I recently bought my dad an autographed Colorado Avalanche jersey for his birthday. I am wondering what the next steps are with the jersey to get it cleaned and framed. Are there places that handle this sort of thing? Can I do it myself?
I found a very useful link (CardBoardConnection) that can help you with the frame. There, you have a step by step "How to Frame a Jersey":
- Measure your jersey to pick the right sized frame. Most jerseys will fit in either a 30" x 36" or 32" x 40" frame.
- Lay the jersey out in the desired position (and orientation to the frame) on the matte backing board inside the shadow box frame or foam board if using a standard frame.
- Fold and iron the uniform so that the player name, number and sleeve patch logos are visible.
- Iron the jersey on the folds.
- Temporarily pin the uniform to backing using stainless steel framing pins. Stainless steel pins are ideal as they will not rust or discolor. They will also not damage the jersey fabric.
- Stitch the jersey to the mat board with needle and thread. Stitching areas include; below the neckline, at the start of each sleeve, and at the bottom hem. Be sure the thread goes through the back of the jersey so it doesn't show. Knot the ends of the thread behind the backboard and tape them down to the back of the matte to hold them securely.
- Close the shadow box and hang proudly. If you are using a traditional frame follow these additional steps before hanging:
- Remove the protective film from one side of the Plexiglass. Lay that side down firmly on top of the jersey. Once it is aligned straight, peel the film from the other side of the Plexiglass. Attach the sides of the frame. Many frames will simply click together, you may have to use special mounting brackets and clips to properly secure the frame.
About the cleaning, i advise you to watch THIS youtube video.
I have found several good websites to look at The first is the one stated above, and there is no need stating it again. The second one is on wikihow, and is fairly good. ( In my opinion do not wash the jersey, it may dull the signature)
2: Select a backing. Unlike with a regular picture frame, the backing that comes with your shadow box may not be all you need to use for your framing project. For a jersey, typically you need foam backing to provide support (this might come in the frame), and an acid-free archival backing paper to go over the top. You may or may not choose to use matting around the edges for extra effect. A lot of framers choose to use dry mounting to prepare the backing for the frame. This safely attaches the archival paper to the backboard. The backing paper should be a neutral color that complements your jersey.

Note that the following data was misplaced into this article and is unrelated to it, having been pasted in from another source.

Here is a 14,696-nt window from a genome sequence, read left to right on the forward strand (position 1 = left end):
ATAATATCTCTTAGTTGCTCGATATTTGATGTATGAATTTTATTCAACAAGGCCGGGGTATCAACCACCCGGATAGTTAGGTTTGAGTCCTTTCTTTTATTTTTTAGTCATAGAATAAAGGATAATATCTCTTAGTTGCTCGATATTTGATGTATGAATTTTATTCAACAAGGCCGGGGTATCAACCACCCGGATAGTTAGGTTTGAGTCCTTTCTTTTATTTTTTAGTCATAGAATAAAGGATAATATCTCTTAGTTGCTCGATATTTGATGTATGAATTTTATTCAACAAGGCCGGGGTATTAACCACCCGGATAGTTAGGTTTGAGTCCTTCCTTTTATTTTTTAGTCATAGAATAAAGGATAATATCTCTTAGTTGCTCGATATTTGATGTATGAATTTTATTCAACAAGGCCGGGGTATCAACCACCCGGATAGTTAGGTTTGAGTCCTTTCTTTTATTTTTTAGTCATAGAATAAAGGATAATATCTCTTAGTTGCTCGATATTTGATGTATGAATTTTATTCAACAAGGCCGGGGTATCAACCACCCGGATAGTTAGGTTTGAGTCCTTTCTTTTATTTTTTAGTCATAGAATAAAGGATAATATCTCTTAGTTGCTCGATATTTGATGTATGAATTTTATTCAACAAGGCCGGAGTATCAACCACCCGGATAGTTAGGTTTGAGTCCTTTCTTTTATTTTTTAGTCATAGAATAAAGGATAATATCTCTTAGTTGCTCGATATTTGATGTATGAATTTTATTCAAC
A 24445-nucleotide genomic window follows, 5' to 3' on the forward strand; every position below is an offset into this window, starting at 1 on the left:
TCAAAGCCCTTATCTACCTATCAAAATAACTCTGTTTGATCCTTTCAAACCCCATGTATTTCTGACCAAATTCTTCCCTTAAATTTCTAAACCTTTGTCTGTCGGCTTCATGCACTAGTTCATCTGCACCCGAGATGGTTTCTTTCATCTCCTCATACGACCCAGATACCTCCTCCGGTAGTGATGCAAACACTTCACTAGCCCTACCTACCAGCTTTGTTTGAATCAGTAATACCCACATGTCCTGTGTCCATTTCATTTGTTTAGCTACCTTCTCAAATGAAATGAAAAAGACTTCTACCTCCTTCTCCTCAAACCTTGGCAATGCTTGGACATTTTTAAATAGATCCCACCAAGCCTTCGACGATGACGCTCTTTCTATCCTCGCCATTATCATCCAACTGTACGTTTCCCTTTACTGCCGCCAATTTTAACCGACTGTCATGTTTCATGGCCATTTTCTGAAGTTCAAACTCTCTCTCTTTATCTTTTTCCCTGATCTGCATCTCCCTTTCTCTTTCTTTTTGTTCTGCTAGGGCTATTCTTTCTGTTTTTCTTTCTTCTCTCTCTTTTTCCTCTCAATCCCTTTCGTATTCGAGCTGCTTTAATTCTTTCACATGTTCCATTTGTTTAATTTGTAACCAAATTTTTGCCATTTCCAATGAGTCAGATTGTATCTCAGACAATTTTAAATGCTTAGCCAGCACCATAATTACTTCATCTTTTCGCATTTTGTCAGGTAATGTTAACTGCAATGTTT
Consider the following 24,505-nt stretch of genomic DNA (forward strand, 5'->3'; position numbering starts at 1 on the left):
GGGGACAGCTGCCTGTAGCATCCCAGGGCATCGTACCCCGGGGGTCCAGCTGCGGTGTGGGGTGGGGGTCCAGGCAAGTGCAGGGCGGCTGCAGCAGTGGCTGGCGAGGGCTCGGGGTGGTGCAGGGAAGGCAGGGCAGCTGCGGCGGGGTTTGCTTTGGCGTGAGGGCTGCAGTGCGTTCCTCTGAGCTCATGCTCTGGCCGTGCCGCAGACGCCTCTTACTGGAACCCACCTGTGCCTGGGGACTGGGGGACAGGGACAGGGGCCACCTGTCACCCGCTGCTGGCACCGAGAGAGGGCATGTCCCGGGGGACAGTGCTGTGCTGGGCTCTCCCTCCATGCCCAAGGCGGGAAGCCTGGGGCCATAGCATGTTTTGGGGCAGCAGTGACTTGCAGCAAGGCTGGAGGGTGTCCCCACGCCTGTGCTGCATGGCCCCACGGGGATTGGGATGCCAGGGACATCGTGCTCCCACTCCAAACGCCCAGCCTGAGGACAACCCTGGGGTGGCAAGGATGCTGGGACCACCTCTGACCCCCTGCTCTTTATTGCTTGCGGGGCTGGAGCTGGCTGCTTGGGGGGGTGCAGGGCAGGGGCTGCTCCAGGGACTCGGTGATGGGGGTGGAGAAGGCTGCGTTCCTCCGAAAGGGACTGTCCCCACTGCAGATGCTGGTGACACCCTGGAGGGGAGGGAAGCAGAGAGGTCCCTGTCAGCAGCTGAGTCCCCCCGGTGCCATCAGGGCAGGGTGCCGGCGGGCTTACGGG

3: Get the rest of your supplies. For completing your project, you’ll also need a measuring tape, an x-acto knife, a sewing needle (embroidery works best), clear thread (like fishing line), and whatever mounting materials you chose to use (specific to the type of backing you’re using). You’ll probably also want a clothing iron, so that you can prepare your jersey for framing and help the folds to lie flat inside the frame.
1: Prepare your backing. Cut your foam or backing board to shape, using an x-acto knife. The board should be the same size as your frame. Then, place your mounting paper over the top. If you’re dry mounting the backing, you should do so now.
2: Cut your foam board insert. If you have enough room inside the shadow box frame, it is a nice addition to insert a sheet of foam inside the jersey, inside the frame. This will provide support and help the jersey to look a bit more filled-out than if you pin it flat to the board. Cut a piece of your foam board into a rectangle the size of the torso of the jersey, and insert it inside. You can sew the backside of the jersey to the board to help secure it in place, or just use a few straight pins.
3: Fold your jersey. Although there are a few different ways to fold your jersey, they all are done so that the major logos and symbols are visible inside the frame. Lay your jersey flat on a tabletop, and fold the sleeves over so that they go downwards. Use an iron to keep the jersey in this position, to prepare it for its life in a frame.
Again, this was from wikihow, and I will put the link for it below, if you need it. Personally, I would not sow the jersey into the backing, because you could not take the jersey out again. There is a whole part, although it may be unnecessary, it is about picking the best frame, and there is two parts about finishing it up, and sewing the jersey in place, if you so choose